During the Health and Safety Event at the NEC this week, the StaySafe team attended a talk about the impact of Lone Working on Wellbeing, led by Oakwood Training. The company helps organisations to look after the personal safety and wellbeing of their staff.

The discussion presented by Director Terry Streather, drew attention to how personal safety is linked to mental wellbeing of lone workers – an issue which is often overlooked in the workplace as poor mental wellbeing is not something that can always be seen or expressed.

 How is wellbeing affected by working alone?

Lone workers who work remotely, such as housing officers and social care workers, may grow concerned about their safety when travelling and working behind closed doors. Client-facing roles often expose employees, particularly those working alone, to aggression, threats and even attacks from upset clients and erratic members of the public.

This feeling of unease ultimately has a knock-on effect to mental health and wellbeing of lone working staff, as self-esteem drops and feelings of anxiety increase, affecting their performance and ability to carry out their duties.

Terry highlighted how the consequences of the depleted wellbeing of a Lone Worker can be devastating, with suicide being the biggest killer between the ages of 20 to 49. It was reported that 49% of users took absence from work for depression and anxiety related illness. Absence and replacement of workers unable to operate to their full potential can rack up huge company costs.

 What can be done to support Lone Worker wellbeing?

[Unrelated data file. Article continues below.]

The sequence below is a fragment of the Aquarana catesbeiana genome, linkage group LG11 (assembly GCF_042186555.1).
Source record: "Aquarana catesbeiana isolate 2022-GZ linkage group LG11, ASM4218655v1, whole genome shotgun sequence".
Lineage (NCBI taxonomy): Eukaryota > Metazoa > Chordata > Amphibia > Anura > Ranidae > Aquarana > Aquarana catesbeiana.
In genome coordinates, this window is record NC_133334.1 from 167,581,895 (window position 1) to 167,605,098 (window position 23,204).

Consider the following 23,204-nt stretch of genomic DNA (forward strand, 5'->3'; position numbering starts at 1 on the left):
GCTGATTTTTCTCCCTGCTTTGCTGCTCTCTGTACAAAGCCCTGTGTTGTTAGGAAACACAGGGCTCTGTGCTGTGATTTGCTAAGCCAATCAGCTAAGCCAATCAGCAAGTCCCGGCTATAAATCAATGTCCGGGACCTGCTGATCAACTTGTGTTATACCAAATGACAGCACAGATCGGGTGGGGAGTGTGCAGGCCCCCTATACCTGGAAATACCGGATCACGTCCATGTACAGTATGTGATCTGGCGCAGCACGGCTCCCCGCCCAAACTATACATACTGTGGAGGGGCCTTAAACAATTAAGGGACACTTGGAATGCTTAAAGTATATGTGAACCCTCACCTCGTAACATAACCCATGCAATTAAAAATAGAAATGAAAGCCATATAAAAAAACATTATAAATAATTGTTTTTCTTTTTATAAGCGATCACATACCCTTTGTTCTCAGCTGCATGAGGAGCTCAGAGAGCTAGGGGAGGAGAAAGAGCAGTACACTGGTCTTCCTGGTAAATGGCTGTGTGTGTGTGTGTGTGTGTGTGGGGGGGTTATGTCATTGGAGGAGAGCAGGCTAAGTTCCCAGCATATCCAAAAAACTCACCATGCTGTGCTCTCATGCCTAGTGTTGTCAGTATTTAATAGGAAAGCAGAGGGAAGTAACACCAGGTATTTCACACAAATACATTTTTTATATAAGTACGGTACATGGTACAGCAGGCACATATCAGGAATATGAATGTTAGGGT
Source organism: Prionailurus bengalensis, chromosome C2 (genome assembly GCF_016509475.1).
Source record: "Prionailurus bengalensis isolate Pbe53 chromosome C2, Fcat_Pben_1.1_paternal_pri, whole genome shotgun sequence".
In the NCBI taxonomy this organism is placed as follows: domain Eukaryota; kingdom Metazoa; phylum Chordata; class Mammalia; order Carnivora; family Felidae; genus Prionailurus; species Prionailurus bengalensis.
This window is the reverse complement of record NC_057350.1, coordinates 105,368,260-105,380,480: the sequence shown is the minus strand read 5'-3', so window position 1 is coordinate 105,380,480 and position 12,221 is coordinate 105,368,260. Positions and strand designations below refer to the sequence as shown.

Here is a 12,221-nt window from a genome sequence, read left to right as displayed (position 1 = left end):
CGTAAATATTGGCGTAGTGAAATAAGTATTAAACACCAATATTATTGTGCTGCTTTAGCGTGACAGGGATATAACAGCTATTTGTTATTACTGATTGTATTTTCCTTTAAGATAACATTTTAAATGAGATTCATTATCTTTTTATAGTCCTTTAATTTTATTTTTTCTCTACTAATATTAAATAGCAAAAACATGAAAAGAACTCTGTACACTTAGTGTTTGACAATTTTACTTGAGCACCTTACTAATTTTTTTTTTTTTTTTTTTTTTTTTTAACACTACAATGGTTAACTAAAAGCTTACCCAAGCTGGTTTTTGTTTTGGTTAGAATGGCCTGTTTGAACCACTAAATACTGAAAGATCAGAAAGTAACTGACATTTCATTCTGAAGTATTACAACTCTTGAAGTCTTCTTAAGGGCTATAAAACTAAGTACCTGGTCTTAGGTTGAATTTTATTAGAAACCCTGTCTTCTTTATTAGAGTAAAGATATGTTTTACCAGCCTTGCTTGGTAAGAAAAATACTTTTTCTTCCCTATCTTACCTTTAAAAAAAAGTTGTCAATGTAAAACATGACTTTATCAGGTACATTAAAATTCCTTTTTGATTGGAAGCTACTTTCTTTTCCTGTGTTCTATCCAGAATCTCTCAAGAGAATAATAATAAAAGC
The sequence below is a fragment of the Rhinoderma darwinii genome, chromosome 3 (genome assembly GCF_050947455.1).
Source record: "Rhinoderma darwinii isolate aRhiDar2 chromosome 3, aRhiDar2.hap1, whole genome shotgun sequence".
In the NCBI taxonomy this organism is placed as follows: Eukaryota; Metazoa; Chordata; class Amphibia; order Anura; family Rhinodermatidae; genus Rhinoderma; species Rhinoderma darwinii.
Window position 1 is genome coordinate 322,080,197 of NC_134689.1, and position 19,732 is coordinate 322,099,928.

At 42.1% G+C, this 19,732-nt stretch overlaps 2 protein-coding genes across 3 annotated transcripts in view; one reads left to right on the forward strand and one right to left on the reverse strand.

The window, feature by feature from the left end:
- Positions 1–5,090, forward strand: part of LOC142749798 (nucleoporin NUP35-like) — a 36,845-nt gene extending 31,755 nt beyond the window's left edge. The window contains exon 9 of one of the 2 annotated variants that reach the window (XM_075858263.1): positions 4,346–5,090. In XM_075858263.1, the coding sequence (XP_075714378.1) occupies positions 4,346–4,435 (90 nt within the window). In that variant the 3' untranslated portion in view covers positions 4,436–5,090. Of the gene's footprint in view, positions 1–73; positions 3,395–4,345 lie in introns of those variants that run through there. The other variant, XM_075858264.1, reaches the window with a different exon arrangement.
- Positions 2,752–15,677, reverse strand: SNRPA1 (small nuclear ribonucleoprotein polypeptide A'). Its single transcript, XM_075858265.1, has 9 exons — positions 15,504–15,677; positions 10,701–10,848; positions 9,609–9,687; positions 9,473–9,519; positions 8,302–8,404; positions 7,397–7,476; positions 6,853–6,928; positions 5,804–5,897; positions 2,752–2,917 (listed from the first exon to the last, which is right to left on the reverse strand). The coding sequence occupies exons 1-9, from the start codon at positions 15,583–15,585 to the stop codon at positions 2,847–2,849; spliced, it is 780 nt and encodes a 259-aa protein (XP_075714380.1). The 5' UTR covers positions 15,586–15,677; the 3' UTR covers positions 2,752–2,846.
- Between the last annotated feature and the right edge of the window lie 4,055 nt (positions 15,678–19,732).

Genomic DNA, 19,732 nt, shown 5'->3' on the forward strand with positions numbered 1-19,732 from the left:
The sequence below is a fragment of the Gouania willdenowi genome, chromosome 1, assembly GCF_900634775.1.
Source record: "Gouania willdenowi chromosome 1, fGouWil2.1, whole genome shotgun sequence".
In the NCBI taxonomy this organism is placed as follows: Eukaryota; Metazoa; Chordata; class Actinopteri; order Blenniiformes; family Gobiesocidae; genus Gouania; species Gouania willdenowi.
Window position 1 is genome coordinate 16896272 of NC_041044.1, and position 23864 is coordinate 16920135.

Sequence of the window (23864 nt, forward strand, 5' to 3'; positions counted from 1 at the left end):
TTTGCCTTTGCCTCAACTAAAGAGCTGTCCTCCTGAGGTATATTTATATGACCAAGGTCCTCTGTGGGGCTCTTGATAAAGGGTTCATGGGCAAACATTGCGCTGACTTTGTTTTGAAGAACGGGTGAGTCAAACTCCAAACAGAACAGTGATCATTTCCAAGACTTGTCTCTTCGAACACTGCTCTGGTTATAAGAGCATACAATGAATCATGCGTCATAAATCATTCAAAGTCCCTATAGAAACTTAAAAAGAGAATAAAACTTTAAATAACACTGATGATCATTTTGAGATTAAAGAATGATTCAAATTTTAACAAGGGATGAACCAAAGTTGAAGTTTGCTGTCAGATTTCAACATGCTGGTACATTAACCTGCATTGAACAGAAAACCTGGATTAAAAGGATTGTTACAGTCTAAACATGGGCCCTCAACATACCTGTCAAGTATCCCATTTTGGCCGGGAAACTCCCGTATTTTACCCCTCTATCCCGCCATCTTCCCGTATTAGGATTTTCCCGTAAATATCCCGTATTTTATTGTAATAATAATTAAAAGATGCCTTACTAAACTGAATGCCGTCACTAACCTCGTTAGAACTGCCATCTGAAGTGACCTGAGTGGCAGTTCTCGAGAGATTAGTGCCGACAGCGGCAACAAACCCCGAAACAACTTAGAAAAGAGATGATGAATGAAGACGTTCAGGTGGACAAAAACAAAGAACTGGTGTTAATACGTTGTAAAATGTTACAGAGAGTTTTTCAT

Employees are a valuable asset, and it is the moral obligation of an employer to ensure the safety and wellbeing of their staff so that they meet Lone Worker standards. It makes good business sense for Lone Workers to feel safe and supported by their employers in any working environment and in turn, keeps costs to organisations down.

Investing time and money into the personal safety and wellbeing of Lone Workers is minimal in comparison to the accrued costs to organisations if their Lone Worker’s health and safety is not effectively managed, and can boost productivity and success in the workplace.

  • Prevention: Systems put in place before a problem arises, rather than implemented after it has been caused.

 

  • Referral and support: Ensuring your lone workers are fully protected and have the support they need

 

  • Policies that promote: Are your Lone Worker policies up to date and do your Lone Workers know and adhere to them?

 

  • Work load: Workers shouldn’t feel under pressure to exceed their working hours and should take leave in order to schedule rest and recovery

 

  • Risk assessments: There should be a clear understanding of risks involved to Lone Workers, followed by a Wellness and recovery plan

 

 How can safety apps support Lone Workers?

As automation and new technology is advancing, dedicated devices are rapidly becoming a thing of the past, with lone worker apps stepping in and becoming an integral part of an organisation’s overall personal safety strategy.

Unlike devices, which are added equipment that staff need to remember to charge and reportedly found difficult to engage with, apps have the ability to make staff feel secure as they carry out tasks remotely and during later shifts, even without a direct point of contact at the time.

With apps like StaySafe, lone workers are provided peace of mind that a signal can be raised at the touch of a button. With missed check-ins, an alert can even be raised if an incident or attacker prevents them from accessing their phone.

StaySafe is lone worker solution comprised of a smartphone app and monitoring Hub. As an easy to use solution which can be tailored to individual business needs, you and your lone workers can rest assured that help can be sent in any situation.

For more information about how personal safety and wellbeing in the workplace, visit: http://oakwoodtraining.co.uk/

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